Impact of siponimod on vaccination response in a randomized, placebo-controlled study

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To evaluate effects of siponimod on response to T-cell–dependent (influenza) and T-cell–independent (pneumococcal polysaccharide vaccine [PPV-23]) vaccinations in healthy participants.


In this double-blind, placebo-controlled, parallel-group study, each participant underwent a 7-week treatment period and received intramuscular injections of influenza and PPV-23 vaccines (day 21). Participants were randomized to 4 treatment groups (N = 30 each) and received placebo or siponimod 2 mg once daily in concomitant, interrupted, or preceding fashion. Individual response to vaccination was defined by a ≥4-fold (influenza) antibody titer increase and by a ≥2-fold increase in serotype-specific immunoglobulin (Ig) G concentrations (PPV-23) on day 28 vs baseline. Responder rates were compared using noninferiority analysis.


Mean influenza titers were similar to placebo in the preceding and interrupted groups but lower in the concomitant group. The proportion of participants with influenza titers ≥40 four weeks after vaccination (seroprotection) was similar to placebo across all groups and antigens. In each treatment group, response criteria were met for 3 of 4 antigens including H1N1 and H3N2. A noninferior response was determined in the context of preceding treatment but not interrupted or concomitant treatment. Regarding PPV-23, approximately 90%–100% of participants exhibited a ≥2-fold increase in IgG concentrations vs baseline. Noninferior responder rates were determined for each siponimod treatment group.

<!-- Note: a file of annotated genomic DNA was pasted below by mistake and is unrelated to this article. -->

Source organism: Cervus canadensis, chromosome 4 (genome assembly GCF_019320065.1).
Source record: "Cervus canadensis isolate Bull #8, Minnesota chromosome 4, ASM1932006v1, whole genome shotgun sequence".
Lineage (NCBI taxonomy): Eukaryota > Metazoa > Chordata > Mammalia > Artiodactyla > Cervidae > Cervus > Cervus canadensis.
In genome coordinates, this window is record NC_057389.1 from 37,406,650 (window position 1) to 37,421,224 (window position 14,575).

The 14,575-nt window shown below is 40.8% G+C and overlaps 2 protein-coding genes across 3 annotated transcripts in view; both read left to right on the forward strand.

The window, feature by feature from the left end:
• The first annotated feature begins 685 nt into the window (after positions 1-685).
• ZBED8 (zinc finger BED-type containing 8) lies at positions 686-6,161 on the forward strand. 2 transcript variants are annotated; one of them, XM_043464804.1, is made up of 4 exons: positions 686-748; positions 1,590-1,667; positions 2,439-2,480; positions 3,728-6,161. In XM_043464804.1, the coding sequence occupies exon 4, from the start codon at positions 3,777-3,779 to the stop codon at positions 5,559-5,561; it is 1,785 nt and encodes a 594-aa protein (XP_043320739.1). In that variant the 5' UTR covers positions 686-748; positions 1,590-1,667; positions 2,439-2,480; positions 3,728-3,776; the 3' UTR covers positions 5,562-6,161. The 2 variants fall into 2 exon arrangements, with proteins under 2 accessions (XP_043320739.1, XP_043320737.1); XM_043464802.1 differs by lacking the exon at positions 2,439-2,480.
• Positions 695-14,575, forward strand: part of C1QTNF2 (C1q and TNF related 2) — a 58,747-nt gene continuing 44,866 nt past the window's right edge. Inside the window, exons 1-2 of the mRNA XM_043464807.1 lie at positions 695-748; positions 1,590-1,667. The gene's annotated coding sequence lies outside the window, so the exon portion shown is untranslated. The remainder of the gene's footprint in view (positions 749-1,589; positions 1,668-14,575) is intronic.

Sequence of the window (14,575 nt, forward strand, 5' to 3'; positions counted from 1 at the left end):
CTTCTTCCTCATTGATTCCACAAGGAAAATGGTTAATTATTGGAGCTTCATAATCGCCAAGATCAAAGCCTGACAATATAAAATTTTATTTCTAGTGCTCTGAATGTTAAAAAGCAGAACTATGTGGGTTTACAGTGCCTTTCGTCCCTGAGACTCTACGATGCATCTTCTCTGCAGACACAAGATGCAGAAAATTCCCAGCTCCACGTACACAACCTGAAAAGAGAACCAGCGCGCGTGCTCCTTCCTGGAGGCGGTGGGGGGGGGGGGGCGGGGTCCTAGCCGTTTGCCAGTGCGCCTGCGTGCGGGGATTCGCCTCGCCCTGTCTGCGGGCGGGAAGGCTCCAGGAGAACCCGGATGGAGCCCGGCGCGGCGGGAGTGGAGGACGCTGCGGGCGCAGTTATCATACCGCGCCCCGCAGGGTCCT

Siponimod treatment had no relevant effect on antibody response to PPV-23. European Medicines Agency response criteria were essentially met for influenza, but titers were lower on concomitant treatment. Overall, these data suggest that siponimod has limited effect on the efficacy of vaccinations with neoantigens.

Classification of evidence:

This study provides Class II evidence that in healthy persons, siponimod had limited effect on the immune response following influenza or pneumococcal vaccinations.

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